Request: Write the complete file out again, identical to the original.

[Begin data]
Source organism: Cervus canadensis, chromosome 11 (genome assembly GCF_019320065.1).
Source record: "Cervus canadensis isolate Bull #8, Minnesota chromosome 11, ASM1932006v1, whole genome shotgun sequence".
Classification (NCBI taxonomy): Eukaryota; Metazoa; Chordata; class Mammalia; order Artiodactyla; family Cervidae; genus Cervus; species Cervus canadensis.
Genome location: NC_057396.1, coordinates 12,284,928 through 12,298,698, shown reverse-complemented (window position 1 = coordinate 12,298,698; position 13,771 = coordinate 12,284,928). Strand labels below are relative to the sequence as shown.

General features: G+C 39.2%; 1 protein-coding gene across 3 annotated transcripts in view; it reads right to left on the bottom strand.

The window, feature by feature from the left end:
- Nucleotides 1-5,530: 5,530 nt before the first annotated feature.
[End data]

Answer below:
Source organism: Cervus canadensis, chromosome 11 (genome assembly GCF_019320065.1).
Source record: "Cervus canadensis isolate Bull #8, Minnesota chromosome 11, ASM1932006v1, whole genome shotgun sequence".
Classification (NCBI taxonomy): Eukaryota; Metazoa; Chordata; class Mammalia; order Artiodactyla; family Cervidae; genus Cervus; species Cervus canadensis.
Genome location: NC_057396.1, coordinates 12,284,928 through 12,298,698, shown reverse-complemented (window position 1 = coordinate 12,298,698; position 13,771 = coordinate 12,284,928). Strand labels below are relative to the sequence as shown.

General features: G+C 39.2%; 1 protein-coding gene across 3 annotated transcripts in view; it reads right to left on the bottom strand.

The window, feature by feature from the left end:
- Nucleotides 1-5,530: 5,530 nt before the first annotated feature.